Experts, researchers and people with experience on both sides of the law discussed the evolution of mass incarceration at a conference titled ‘From the Color Line to the Carceral State: Prisons, Policing and Surveillance in the 20th and 21st centuries’ on Tuesday at Stony Brook University
“We’ve moved from a system of prisoners of slavery to a slavery of prisoners,” Dr. Robert Chase, an assistant professor of history at Stony Brook University who is writing a book entitled Civil Rights on the Cell Block: Prisoners’ Rights Movements and Carceral States, said.
The carceral state refers to the overabundance of prisons and prisoners in the U.S., which contains a fraction of the world’s population yet accounts for nearly a quarter of the world’s prisoners, Dr. Zebulon Miletsky, an assistant professor of Africana Studies at SBU, mentioned as he paraphrased the data collected by the International Center for Prison Studies located at King’s College in London.
Black men are six times more likely to be incarcerated than white men at the local, state and federal level, according to a 2013 Pew Research Center Study.
While Chase looked at the importance of changing state-level legislation to end mass incarceration, Dr. Elizabeth Hinton, an assistant professor at Harvard University in the department of history and African American studies, explained the need for the federal government to take an initiative.
“National action got us into this mess, and national action will need to do something to get us out of this mess,” Hinton said.
But the process of changing the current prison system was moving along much too slowly for one man.
Joseph “Jazz” Hayden, a former prisoner of Attica—the New York prison that inmates seized control of in the 1970s to demand better treatment and racial equality—brought silence to the room of panelists after he asked if any of them had ever been to jail.
“If prisoners were here, hearing this conversation, they would walk out. The concept of prisons is simple once you’ve been inside. It’s a human being in a cage,” Hayden explained. “It’s time to stop talking about the problem. It’s time to talk about the solution.”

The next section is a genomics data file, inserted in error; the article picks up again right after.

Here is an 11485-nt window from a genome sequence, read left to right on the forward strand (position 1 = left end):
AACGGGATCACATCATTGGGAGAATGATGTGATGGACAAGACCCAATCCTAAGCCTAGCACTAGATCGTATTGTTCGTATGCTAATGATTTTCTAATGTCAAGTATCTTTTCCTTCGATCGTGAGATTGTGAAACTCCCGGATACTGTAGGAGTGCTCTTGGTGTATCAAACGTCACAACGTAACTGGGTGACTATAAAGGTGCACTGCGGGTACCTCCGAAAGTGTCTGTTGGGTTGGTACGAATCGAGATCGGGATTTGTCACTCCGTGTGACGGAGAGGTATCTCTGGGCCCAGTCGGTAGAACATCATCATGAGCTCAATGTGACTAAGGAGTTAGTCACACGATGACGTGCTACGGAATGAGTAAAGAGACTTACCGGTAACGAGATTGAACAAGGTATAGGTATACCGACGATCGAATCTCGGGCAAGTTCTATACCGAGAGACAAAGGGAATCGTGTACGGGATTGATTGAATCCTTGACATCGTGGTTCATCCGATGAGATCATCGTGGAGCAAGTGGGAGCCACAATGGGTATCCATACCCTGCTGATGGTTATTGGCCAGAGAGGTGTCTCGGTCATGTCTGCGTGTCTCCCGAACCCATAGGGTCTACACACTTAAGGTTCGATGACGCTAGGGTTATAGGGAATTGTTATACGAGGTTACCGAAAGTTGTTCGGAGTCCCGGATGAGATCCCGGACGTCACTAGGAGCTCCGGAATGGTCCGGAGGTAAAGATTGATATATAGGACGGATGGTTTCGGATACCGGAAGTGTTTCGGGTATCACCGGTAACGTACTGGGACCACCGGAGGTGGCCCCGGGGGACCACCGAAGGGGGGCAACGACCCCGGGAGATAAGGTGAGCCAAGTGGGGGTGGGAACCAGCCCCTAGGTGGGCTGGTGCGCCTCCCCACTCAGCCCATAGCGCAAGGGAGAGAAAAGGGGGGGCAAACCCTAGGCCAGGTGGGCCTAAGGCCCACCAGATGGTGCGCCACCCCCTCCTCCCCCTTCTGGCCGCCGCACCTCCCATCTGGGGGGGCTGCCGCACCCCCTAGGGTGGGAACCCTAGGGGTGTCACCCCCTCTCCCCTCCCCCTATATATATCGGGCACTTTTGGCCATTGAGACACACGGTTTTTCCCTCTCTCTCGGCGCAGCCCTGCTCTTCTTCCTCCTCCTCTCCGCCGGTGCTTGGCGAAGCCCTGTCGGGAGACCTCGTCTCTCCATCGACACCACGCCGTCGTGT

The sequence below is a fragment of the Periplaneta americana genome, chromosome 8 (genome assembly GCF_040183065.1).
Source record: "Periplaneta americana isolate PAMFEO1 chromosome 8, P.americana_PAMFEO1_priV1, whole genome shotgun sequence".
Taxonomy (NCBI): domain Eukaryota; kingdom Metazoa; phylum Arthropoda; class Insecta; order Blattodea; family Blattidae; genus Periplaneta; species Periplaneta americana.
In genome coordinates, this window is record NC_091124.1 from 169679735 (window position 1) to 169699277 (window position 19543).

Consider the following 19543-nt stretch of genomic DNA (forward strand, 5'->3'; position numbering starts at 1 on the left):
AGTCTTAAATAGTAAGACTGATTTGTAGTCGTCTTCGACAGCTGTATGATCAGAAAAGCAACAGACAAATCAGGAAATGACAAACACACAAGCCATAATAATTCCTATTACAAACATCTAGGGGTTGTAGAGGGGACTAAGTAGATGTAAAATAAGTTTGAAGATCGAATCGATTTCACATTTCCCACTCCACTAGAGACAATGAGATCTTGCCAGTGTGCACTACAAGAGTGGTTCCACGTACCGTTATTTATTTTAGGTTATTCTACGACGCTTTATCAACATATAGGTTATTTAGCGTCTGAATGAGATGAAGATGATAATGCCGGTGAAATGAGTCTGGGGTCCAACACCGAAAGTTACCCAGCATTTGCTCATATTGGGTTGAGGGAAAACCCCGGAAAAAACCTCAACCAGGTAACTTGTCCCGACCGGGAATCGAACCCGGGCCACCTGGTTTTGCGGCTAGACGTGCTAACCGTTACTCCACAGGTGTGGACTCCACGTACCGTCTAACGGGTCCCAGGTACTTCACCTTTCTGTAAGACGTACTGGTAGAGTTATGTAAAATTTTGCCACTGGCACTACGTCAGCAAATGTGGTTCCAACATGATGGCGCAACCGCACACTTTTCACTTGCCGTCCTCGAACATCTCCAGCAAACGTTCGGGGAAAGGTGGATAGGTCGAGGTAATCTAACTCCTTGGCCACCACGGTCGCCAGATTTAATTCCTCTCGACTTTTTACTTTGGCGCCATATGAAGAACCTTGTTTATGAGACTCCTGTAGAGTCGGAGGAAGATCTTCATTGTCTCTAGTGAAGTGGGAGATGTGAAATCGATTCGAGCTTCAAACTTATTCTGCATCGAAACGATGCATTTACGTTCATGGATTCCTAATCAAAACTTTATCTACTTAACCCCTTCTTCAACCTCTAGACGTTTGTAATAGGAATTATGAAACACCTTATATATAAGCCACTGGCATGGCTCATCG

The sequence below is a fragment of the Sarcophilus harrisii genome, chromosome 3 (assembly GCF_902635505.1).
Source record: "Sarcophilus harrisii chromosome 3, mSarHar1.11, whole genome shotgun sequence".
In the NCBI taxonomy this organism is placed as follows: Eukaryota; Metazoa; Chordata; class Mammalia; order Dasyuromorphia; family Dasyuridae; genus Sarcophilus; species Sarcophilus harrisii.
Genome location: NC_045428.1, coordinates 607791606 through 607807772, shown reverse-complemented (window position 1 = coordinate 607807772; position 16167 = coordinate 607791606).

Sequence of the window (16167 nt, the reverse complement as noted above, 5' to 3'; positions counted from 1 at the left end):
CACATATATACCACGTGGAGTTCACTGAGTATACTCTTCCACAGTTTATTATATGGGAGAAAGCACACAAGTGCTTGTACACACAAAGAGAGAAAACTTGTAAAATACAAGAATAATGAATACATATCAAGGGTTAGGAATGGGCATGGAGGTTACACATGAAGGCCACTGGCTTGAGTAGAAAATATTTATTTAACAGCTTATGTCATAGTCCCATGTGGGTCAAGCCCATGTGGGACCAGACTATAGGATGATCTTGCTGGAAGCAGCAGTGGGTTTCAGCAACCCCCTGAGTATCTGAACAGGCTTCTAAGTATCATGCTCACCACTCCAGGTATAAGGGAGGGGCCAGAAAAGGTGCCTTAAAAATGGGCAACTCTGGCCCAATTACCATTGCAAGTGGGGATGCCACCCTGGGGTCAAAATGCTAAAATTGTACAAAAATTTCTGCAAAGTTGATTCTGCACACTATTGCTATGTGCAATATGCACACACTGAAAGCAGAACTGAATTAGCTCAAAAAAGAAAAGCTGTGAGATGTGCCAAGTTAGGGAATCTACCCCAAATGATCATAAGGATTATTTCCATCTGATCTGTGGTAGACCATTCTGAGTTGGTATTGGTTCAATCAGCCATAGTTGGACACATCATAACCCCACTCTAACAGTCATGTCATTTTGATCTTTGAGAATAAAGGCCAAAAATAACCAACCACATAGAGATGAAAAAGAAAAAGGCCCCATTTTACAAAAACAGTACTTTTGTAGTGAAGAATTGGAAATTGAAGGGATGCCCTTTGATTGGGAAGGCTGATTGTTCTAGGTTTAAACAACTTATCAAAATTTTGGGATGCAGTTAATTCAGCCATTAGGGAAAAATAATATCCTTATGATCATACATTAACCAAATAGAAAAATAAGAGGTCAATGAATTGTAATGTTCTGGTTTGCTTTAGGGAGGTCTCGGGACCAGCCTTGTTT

Malia Lazu, co-founder of the Future Boston Alliance organization meant to fuel the growth of progressive culture in Boston, said solutions are being seen at the local level. Deputy Police Commissioner Risco Mention-Lewis agreed with Lazu and explained that Suffolk police officers are now taking classes to help remove biases in order to better serve their community.
“A huge problem is the false narrative of violent, black males,” Mention-Lewis said. “We need to change that.”
Some think that the Black Lives Matter movement is important but that the protests should follow in suit with the Black Lives Matter organization.
“I don’t want this to be another Occupy Wall Street, where it dissolves after some months. We want justice,” Charles Coleman, former assistant district attorney in Kings County, Brooklyn, said.
The speakers called upon students to continue the conversation about mass incarceration that overwhelmingly targets African-Americans.
“People want to change it, but don’t know how. It starts with understanding the problem,” Mention-Lewis said.